But, before going any farther, let us note that the basis of these values is rebellion itself. Man's solidarity is founded upon rebellion, and rebellion, in its turn, can only find its justification in this solidarity. We have, then, the right to say that any rebellion which claims the right to deny or destroy this solidarity loses simultaneously its right to be called rebellion and becomes in reality an acquiescence in murder.

In the same way, this solidarity, except in so far as religion is concerned, comes to life only on the level of rebellion. And so the real drama of revolutionary thought is announced. In order to exist, man must rebel, but rebellion must respect the limit it discovers in itself—a limit where minds meet and, in meeting, begin to exist.

Rebellious thought, therefore, cannot dispense with memory: it is a perpetual state of tension. In studying its actions and its results, we shall have to say, each time, whether it remains faithful to its first noble promise or if, through indolence or folly, it forgets its original purpose and plunges into a mire of tyranny or servitude. Meanwhile, we can sum up the initial progress that the spirit of rebellion provokes in a mind that is originally imbued with the absurdity and apparent sterility of the world.

In absurdist experience, suffering is individual. But from the moment when a movement of rebellion begins, suffering is seen as a collective experience. Therefore the first progressive step for a mind overwhelmed by the strangeness of things is to realize that this feeling of strangeness is shared with all men and that human reality, in its entirety, suffers from the distance which separates it from the rest of the universe.

The malady experienced by a single man becomes a mass plague. In our daily trials rebellion plays the same role as does the "cogito" in the realm of thought: it is the first piece of evidence. But this evidence lures the individual from his solitude. Metaphysical rebellion is the movement by which man protests against his condition and against the whole of creation. It is metaphysical because it contests the ends of man and of creation. The slave protests against the condition in which he finds himself within his state of slavery; the metaphysical rebel protests against the condition in which he finds himself as a man.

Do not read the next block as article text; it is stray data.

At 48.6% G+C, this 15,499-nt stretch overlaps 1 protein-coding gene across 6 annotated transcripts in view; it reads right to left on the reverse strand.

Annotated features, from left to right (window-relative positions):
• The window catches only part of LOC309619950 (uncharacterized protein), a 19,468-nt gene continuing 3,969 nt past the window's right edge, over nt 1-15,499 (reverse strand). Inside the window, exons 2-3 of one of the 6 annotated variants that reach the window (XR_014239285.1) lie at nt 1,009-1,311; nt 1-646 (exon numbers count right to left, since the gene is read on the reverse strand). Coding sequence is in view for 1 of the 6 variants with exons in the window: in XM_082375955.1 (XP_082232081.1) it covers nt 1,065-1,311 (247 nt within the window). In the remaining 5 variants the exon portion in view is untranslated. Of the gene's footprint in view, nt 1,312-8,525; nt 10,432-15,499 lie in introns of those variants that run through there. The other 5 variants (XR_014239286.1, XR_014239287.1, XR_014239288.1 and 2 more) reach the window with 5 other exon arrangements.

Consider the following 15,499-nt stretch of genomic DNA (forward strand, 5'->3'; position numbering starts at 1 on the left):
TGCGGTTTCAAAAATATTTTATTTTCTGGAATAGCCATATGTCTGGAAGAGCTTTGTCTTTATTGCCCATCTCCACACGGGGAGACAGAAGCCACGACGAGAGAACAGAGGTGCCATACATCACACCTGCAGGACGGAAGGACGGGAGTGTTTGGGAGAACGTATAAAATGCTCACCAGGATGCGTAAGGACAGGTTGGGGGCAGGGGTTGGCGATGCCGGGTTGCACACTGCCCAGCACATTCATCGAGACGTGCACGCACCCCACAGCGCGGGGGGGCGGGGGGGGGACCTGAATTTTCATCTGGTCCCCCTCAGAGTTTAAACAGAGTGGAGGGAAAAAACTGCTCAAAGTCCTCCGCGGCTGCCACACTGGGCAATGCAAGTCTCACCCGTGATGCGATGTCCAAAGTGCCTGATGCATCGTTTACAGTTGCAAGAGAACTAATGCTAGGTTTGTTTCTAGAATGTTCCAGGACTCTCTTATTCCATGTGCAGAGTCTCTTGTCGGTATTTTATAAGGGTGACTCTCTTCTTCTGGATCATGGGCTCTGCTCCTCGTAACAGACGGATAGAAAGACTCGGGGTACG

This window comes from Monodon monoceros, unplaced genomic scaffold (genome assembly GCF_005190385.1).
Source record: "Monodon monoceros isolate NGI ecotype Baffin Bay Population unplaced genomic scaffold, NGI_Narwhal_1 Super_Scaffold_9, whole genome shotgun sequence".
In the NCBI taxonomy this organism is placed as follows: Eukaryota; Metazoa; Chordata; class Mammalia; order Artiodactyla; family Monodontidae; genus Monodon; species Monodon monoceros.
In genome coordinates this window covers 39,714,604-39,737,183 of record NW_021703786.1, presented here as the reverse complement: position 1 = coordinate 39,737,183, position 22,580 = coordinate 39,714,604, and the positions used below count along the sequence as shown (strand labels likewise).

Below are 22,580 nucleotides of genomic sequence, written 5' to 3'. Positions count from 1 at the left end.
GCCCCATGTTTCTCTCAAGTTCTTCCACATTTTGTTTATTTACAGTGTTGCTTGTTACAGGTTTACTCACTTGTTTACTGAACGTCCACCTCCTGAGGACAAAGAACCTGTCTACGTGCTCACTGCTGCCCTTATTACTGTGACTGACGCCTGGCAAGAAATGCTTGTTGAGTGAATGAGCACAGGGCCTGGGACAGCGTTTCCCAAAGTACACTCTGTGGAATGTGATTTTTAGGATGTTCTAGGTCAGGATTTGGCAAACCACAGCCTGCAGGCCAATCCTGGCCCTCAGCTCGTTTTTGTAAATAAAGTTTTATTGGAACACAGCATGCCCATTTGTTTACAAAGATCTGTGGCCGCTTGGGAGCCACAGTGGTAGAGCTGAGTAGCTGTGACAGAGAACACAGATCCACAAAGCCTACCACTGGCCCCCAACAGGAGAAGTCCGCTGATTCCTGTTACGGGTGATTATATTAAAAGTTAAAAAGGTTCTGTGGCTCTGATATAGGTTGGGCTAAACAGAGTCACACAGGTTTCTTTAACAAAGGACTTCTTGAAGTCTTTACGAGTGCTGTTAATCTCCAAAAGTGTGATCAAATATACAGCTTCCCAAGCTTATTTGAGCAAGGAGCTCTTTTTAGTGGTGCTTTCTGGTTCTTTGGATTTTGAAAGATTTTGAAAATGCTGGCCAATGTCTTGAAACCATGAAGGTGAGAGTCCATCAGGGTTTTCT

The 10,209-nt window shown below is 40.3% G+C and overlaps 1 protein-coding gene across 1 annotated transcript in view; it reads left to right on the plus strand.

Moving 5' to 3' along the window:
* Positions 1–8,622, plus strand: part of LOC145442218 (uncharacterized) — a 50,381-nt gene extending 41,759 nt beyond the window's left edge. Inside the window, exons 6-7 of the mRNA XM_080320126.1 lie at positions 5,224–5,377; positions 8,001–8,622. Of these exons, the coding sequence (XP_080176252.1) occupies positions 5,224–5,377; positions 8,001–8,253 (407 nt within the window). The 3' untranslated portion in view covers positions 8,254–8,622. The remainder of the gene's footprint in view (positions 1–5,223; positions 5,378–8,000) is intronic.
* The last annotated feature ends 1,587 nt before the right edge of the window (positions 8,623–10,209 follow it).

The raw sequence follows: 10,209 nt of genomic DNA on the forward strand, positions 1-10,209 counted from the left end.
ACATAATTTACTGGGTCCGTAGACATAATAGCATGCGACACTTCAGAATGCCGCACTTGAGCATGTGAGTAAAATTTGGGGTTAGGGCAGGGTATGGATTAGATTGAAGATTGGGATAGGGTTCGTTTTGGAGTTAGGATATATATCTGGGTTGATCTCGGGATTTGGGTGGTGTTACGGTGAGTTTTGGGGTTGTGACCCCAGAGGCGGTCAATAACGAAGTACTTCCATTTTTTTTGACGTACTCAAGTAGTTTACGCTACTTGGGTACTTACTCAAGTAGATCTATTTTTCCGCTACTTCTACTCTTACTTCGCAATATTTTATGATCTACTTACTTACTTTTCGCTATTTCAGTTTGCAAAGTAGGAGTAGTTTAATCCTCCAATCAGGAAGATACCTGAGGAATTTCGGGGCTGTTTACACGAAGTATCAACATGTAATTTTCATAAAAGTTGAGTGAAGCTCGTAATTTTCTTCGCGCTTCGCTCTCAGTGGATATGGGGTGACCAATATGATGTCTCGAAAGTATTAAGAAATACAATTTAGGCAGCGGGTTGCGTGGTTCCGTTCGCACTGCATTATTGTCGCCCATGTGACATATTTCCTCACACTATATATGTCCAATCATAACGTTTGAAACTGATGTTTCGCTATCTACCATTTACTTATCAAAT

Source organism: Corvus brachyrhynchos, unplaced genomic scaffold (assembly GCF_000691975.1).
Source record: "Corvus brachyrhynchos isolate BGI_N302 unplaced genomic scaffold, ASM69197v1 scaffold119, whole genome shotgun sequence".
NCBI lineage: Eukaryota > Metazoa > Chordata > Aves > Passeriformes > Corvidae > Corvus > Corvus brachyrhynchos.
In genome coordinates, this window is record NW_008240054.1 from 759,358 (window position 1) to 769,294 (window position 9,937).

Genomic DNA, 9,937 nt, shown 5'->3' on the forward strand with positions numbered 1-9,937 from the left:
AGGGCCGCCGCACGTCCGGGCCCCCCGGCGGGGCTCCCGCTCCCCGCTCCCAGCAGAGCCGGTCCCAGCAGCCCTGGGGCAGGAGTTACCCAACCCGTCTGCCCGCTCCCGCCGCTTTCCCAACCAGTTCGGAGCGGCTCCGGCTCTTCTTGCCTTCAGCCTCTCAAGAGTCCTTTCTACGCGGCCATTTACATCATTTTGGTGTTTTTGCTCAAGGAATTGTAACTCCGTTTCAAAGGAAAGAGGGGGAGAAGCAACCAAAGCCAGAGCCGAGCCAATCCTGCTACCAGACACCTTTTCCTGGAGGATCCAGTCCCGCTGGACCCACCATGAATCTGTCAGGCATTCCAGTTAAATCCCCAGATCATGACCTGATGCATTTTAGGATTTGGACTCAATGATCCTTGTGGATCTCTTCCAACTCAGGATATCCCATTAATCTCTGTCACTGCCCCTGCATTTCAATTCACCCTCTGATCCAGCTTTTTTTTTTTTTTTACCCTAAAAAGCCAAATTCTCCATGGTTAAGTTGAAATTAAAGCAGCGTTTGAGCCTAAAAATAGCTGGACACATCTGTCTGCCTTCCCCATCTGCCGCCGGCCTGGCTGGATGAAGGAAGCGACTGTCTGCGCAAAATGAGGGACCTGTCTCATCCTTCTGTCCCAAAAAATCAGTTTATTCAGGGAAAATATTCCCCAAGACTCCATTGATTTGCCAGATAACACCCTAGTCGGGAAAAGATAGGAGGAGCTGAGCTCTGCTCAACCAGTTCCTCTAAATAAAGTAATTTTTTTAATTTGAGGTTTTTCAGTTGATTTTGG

The rebel slave affirms that there is something in him that will not tolerate the manner in which his master treats him; the metaphysical rebel declares that he is frustrated by the universe. For both of them, it is not only a question of pure and simple negation. In both cases, in fact, we find a value judgment in the name of which the rebel refuses to approve the condition in which he finds himself.

The slave who opposes his master is not concerned, let us note, with repudiating his master as a human being. He repudiates him as a master. He denies that he has the right to deny him, a slave, on grounds of necessity.

The master is discredited to the exact extent that he fails to respond to a demand which he ignores. If men cannot refer to a common value, recognized by all as existing in each one, then man is incomprehensible to man. The rebel demands that this value should be clearly recognized in himself because he knows or suspects that, without this principle, crime and disorder would reign throughout the world. An act of rebellion on his part seems like a demand for clarity and unity.

The most elementary form of rebellion, paradoxically, expresses an aspiration to order. This description can be applied, word for word, to the metaphysical rebel. He attacks a shattered world in order to demand unity from it. He opposes the principle of justice which he finds in himself to the principle of injustice which he sees being applied in the world. Thus all he wants, originally, is to resolve this contradiction and establish the unitarian reign of justice, if he can, or of injustice, if he is driven to extremes.

Meanwhile, he denounces the contradiction. Metaphysical rebellion is a claim, motivated by the concept of a complete unity, against the suffering of life and death and a protest against the human condition both for its incompleteness, thanks to death, and its wastefulness, thanks to evil. If a mass death sentence defines the human condition, then rebellion, in one sense, is its contemporary. At the same time that he rejects his mortality, the rebel refuses to recognize the power that compels him to live in this condition.